Harnessing Quantum Dots for High Efficiency Solar Cells

Grant # 07- 03
Principal Investigator: Tim Kidd
Organization: University of Northern Iowa
Technical Area: Renewable Energy

Cheap, reliable sources of energy have been the foundation of modern society for decades. It appears, however, that our reliance on non-renewable fossil fuels to fulfill our energy needs may soon be forcibly coming to an end. Domestic sources are becoming more expensive to exploit and place fragile ecosystems at risk. Also, given the present world political state it is unwise to continually increase America’s dependence on foreign energy sources.

One of the most promising sources of alternative energy is solar power. No matter the geographic location, only a small fraction of the sun’s energy is harnessed as usable energy. Once manufactured, solar cells can operate for long periods with little maintenance and zero pollution. They are also suitable for a wide range of applications, from large-scale generators of electricity to portable devices suitable for more personal use.

Despite the apparent advantages of solar cells as an energy source, there are many technical issues that must be addressed before they become economically viable. One of largest problems with presently available solar cells is their inefficiency. Most commercially available solar panels are approximately 10% efficient, so that panels must have a large surface area to generate even modest amounts of electricity.

A recent approach to improving solar cell efficiency is the use of quantum dots for harnessing sunlight. Semiconducting quantum dots, with sizes measuring on the nanoscale, have shown to be extremely versatile in this application. By controlling their size, a single material can be used to harness a large portion of the solar spectrum, a feat impossible in macroscopic materials. Also, they have shown the unique capability to generate multiple electronic carriers from a single photon. Solar cells incorporating quantum dots are expected to be many more times efficient than standard technologies.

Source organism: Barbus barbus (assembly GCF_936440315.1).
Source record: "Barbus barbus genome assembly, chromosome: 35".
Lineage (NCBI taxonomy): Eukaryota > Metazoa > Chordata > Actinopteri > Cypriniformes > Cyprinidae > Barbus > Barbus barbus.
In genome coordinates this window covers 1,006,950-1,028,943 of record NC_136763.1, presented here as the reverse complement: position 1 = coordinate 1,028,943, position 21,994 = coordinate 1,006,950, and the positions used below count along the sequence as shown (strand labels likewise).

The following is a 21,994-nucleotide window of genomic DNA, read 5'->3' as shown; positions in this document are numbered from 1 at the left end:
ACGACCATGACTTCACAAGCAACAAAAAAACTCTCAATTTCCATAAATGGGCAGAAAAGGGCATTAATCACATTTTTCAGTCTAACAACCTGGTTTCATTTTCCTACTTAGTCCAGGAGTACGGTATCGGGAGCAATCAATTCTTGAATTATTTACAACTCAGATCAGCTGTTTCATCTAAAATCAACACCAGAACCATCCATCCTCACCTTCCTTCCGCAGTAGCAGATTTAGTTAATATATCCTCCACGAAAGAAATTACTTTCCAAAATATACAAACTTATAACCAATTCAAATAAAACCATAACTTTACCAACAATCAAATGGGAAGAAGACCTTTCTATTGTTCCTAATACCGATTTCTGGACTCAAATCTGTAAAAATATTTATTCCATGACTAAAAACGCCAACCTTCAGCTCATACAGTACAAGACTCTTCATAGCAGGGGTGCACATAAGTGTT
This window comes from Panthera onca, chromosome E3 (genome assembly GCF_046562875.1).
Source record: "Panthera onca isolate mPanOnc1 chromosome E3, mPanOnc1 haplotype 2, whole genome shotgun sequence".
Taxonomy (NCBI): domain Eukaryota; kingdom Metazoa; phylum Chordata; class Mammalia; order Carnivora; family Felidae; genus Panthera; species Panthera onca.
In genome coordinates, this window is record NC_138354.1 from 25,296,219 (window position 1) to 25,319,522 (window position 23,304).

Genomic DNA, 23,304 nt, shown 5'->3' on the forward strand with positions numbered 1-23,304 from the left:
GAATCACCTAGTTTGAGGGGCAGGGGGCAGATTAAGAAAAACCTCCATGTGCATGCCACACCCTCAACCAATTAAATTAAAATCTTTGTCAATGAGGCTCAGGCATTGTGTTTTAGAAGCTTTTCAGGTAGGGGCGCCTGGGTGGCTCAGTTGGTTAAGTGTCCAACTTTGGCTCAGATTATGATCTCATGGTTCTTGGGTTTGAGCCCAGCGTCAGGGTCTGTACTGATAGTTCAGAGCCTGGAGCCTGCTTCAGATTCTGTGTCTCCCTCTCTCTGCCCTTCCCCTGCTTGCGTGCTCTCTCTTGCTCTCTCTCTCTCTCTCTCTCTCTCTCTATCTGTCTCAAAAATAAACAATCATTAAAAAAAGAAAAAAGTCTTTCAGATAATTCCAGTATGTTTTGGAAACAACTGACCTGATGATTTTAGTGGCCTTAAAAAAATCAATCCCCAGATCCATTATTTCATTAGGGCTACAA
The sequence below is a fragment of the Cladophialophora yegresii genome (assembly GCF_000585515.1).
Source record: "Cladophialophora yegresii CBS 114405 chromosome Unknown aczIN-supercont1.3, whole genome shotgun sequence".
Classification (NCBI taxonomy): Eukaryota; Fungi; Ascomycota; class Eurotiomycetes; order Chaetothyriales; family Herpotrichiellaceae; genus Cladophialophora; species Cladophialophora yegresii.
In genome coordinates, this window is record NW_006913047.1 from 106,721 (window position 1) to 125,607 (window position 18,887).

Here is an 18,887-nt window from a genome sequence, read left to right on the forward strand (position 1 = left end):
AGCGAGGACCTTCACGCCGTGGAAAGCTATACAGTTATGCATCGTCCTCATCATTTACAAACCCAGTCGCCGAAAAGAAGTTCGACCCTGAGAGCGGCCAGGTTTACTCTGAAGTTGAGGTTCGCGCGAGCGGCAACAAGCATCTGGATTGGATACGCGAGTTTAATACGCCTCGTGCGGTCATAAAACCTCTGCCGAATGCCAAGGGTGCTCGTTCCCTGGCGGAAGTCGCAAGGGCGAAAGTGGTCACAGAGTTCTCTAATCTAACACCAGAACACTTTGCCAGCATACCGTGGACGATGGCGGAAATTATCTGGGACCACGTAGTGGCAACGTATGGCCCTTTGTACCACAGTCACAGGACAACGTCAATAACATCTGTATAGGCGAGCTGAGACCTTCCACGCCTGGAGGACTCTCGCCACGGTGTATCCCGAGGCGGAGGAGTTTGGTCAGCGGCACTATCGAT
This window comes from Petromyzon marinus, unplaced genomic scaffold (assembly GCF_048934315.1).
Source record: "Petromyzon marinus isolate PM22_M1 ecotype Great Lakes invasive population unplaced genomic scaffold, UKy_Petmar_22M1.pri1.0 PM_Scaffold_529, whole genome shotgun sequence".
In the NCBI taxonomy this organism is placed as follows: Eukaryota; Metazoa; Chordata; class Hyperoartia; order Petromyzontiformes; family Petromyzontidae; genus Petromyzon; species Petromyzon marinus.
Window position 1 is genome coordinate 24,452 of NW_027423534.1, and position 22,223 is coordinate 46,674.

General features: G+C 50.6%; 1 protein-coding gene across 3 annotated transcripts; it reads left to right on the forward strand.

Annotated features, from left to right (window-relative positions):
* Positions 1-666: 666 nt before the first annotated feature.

Many barriers remain before such advances in efficiency can be realized in commercially viable devices even in specialized applications. Because of their small size, quantum dots are extremely sensitive to disorder and impurities. This problem is magnified by the necessity of doping, the purposeful introduction of impurity atoms, for the quantum dot systems to convert light into usable electricity. Furthermore, connecting these materials to a conducting medium to transport electricity can be a large source of loss towards the overall efficiency of the device.

In this study, quantum dots will be grown in ultra high vacuum chambers with pressures rivaling space. They will be grown by molecular beam epitaxy, a technique that allows control over the makeup of these materials at the atomic level. Self-assembly techniques will control size and constituency spontaneously without further processing. Several combinations of quantum dot materials and growth templates are to be explored to optimize possible device parameters. Once grown, their electronic and structural properties will be measured at the atomic scale using scanning probe microscopy and a variety of electron spectroscopic techniques. This will allow us to investigate what fundamental properties translate into optimum devices.

Research into the fundamental properties of semiconducting quantum wells, with emphasis on the effects of disorder and doping, should also yield insight into the broader question of how electronic and structural parameters are altered at the nanoscale. The project will focus on how these fundamental properties relate to light absorption and the creation of electronic carriers. Understanding this relationship is a necessary step along the path towards using such high efficiency devices in both specialized and more general commercial applications.